In this week’s free InDesign Secrets movie, Anne-Marie Concepcion reveals the useful mysteries of compositional highlighting in InDesign. As exotic as compositional highlighting may sound, my guess is you’re quite familiar with the Substituted Fonts indicator that shows pink when your document has missing fonts, and not-so familiar with the four other highlights you can turn on to reveal potential problem areas in your document. As InDesign lists them in the Composition panel, these four lesser-know highlight options are:
Keep Violations—Lets you know where InDesign has had to violate any keep settings you’ve applied to your paragraphs (like “keep the heading with the next two body sentences”).
H&J Violations—Reveals wherever your hypenation or justification tolerances have been breached.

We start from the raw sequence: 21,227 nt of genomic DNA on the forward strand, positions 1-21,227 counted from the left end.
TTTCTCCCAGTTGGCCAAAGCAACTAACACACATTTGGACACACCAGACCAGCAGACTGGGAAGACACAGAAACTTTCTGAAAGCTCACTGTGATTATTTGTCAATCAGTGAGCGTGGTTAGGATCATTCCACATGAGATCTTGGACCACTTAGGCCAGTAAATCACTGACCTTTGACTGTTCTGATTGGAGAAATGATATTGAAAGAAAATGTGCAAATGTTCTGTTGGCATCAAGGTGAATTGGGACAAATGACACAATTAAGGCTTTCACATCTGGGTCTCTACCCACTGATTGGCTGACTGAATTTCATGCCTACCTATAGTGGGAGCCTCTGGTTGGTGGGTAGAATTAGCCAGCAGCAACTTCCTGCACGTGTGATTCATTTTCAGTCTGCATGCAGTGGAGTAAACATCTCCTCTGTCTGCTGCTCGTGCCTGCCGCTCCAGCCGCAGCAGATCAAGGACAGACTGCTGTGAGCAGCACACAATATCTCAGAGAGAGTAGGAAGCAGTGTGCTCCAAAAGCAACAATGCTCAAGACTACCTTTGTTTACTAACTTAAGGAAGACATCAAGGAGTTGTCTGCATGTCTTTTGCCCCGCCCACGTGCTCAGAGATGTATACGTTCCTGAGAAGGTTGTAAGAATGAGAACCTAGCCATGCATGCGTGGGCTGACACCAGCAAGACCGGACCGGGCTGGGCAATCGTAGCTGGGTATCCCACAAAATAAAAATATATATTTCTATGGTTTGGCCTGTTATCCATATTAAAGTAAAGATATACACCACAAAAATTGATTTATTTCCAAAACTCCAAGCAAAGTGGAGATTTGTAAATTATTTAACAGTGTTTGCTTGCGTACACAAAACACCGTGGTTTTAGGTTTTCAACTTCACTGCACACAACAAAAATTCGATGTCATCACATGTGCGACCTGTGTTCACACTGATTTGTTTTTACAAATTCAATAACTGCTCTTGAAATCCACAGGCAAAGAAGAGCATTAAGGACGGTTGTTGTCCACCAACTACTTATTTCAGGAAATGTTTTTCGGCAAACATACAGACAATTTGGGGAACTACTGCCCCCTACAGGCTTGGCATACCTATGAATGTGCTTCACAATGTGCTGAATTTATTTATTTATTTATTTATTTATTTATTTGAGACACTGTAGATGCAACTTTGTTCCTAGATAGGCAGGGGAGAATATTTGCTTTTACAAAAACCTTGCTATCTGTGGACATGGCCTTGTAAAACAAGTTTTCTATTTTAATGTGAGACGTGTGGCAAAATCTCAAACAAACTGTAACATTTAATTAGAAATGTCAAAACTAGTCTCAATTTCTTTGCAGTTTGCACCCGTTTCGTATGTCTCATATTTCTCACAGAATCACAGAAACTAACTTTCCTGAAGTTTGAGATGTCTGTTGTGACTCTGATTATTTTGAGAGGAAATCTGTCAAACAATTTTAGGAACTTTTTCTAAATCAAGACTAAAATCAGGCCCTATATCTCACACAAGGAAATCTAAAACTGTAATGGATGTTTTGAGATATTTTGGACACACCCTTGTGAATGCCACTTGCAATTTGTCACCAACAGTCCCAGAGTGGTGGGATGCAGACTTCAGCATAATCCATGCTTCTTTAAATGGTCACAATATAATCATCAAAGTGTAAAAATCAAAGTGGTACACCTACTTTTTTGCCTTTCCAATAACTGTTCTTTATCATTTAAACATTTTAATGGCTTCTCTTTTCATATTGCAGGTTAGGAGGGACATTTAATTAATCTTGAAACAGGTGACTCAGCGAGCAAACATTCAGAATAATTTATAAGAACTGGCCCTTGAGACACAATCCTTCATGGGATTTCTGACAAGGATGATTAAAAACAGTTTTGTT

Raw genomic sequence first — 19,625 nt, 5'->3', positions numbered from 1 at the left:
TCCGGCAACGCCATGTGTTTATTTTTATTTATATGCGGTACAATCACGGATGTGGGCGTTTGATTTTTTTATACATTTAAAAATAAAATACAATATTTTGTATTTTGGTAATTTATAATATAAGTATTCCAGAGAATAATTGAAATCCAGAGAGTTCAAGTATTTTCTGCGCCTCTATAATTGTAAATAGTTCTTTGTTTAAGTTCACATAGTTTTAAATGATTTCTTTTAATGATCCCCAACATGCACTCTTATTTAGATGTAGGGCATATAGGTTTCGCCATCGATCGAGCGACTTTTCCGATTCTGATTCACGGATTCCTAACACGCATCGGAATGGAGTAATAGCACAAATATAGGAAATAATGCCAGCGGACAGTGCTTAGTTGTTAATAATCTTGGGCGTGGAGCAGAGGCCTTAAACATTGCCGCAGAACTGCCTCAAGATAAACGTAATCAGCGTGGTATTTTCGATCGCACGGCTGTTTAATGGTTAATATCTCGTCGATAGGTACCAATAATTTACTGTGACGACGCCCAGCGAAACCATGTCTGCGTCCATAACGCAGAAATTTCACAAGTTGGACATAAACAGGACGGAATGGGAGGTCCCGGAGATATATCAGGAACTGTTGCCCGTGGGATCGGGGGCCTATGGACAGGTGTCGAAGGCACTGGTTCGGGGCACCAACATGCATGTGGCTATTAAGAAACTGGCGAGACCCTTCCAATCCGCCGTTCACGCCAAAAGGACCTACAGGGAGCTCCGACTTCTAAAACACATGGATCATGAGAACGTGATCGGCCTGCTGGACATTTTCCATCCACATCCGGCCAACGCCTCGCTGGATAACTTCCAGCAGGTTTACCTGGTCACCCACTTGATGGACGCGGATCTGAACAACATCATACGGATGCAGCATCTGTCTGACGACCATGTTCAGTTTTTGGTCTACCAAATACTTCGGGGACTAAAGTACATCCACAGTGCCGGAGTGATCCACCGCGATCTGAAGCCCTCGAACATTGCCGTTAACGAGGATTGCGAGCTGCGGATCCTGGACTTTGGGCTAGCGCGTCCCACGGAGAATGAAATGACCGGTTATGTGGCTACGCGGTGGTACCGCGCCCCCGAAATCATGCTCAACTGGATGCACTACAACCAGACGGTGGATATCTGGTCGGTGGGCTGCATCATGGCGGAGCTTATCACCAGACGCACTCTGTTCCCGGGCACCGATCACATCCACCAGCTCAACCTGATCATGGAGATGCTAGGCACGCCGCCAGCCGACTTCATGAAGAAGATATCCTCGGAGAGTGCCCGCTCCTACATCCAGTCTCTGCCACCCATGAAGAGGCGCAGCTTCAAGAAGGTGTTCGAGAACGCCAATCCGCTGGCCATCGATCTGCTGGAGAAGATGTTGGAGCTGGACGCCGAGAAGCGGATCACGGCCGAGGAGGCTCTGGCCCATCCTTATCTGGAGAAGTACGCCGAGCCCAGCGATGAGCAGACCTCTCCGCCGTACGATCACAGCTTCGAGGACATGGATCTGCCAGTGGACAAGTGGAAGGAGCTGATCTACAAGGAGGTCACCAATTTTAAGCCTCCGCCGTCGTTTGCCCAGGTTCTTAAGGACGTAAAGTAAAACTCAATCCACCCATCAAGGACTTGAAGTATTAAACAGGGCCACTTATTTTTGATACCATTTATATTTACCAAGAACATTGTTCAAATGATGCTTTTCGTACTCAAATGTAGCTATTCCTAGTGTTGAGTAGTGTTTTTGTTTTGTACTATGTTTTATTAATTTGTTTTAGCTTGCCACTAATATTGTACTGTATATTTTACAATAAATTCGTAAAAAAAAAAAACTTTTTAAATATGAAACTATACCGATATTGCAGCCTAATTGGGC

Custom Tracking/Kerning—Shows you where someone has hand-set kerning rather than rewriting text.
Substituted Glyphs—Reveals wherever you have used alternates for standard glyphs.
Each of these highlighting options are represented by a different color wherever they appear in your document. You can find them by opening the Preferences panel (Ctrl-K or ⌘-K), and then choosing the Composition panel where you can turn on the check boxes. Since InDesign automatically chooses what color will appear for each compositional highlight, and there’s no color-key to help you discern what color is designated to each highlight, I’ve taken the liberty of creating the following image to help you. (Note that Keep Violations occurs so rarely, not even an InDesign goddess like Anne-Marie could force one to happen, so I left that one color-free.)
Meanwhile, for lynda.com members we have an exclusive movie this week from Anne-Marie’s partner in InDesign secrecy, David Blatner. While Anne-Marie is sharing a secret to whip your document into shape, David’s got the goods on managing your workspace with Managing your InDesign panels.
See you back in two weeks with two fresh secrets from Anne-Marie and David!